For the record, it has the square “MADE IN ITALY” stamp on the back side of the cymbal, along with two stamps under the bell of the cymbal…. one says Ajax in a script and the other is a squiggle that looks a bit like a cursive m with a line over it.

    I’ve loved this cymbal for more than 30 years and am thrilled to finally find a reference that suggests something of it’s background.

    If there’s anything I can do to help with this site and the further understanding of vintage instruments, let me know.

    Tom Bernett
    Drummer, vocalist, and entertainer since 1969.
    Adjunct Professor of Jazz Percussion,
    University of North Carolina at Pembroke

    Tom Bernett, January 20, 2012
  4. Sounds like you might have an old Ajaha. Many of them had stamp or ink-written signature such as this. Feel free to send an email with a photo of the stamp if you ever get a chance. Ajahas are basically of mysterious/unknown origins. I could say more, but it would be good to know if that’s what you’ve got. They often have the square “Made in Italy” stamp as well.

    Rob, January 20, 2012




    20″ Ajaha Ride Cymbal: SOUNDFILE (.mp3)

    Tom Bernett, January 22, 2012
  6. I bought an Ajahas with the same square Made in Italy stamp on it in a pawn shop in San Diego about 12 years ago – LOVE IT! I thought it was a UFIP, but there is only ink identification. It also has the word medium in ink on the top. It is a 21″ ride. Please let me know if you have learned anything more about these. Thanks, Nelson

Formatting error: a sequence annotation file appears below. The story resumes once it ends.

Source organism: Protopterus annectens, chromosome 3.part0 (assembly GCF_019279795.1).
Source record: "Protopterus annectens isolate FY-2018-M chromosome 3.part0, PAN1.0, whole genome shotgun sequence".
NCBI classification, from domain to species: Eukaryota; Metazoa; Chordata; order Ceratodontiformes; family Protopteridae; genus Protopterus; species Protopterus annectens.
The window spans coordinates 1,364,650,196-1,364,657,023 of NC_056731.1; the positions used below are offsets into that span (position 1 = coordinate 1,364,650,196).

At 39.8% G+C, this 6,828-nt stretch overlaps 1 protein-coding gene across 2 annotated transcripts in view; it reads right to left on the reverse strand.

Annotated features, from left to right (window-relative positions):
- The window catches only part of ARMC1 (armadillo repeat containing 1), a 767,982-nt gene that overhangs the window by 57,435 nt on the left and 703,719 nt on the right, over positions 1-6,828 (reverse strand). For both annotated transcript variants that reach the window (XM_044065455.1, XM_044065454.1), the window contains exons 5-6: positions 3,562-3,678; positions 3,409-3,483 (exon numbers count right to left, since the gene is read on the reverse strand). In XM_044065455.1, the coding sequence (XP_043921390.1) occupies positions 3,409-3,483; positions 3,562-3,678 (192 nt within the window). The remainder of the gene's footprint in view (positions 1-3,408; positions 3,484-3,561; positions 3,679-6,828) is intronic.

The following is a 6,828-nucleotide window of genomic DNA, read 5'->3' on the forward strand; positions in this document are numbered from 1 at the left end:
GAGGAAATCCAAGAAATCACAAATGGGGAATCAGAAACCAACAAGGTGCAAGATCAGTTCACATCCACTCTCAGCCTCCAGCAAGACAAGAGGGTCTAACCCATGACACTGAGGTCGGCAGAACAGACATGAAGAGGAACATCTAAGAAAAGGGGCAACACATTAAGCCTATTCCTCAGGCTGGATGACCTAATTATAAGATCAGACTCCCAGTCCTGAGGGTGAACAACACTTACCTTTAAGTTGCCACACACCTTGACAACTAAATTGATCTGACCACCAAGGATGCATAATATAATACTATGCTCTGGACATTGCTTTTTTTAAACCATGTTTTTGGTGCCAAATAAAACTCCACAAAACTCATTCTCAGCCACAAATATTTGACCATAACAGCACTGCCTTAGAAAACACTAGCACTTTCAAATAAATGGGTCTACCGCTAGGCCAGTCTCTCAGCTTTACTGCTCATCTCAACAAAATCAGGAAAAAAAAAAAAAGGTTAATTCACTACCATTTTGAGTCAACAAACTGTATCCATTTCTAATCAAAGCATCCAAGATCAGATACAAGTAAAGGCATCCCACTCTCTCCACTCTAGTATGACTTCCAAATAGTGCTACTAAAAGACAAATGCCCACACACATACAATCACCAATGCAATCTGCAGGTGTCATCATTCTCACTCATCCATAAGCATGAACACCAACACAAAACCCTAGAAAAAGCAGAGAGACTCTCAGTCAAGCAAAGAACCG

Nelson Friedman, April 29, 2012
  7. Here’s are two images from an old Ajaha hi hat pair. The cymbals are stamped with a “G” on the edge of the underside like many old K Zildjians from Istanbul. Those cymbals dated to the 1940s so that suggests this cymbal is quite old.

    The second pair of photos is another pair of hi hats presumably from the same era. It appears that “X ξ Ajaha „ is handwritten on these cymbals.

    There is actually an older signature out there as well. It says “Constantinople” which was the style with many cymbal manufacturers in the early part of the century. If we could find a photo of that stamp, we would have a cause for a new cymbal timeline complete with Old, Intermediate, and New Ajaha stamps. Anyone care to share a photo of the holy grail original Ajaha stamp?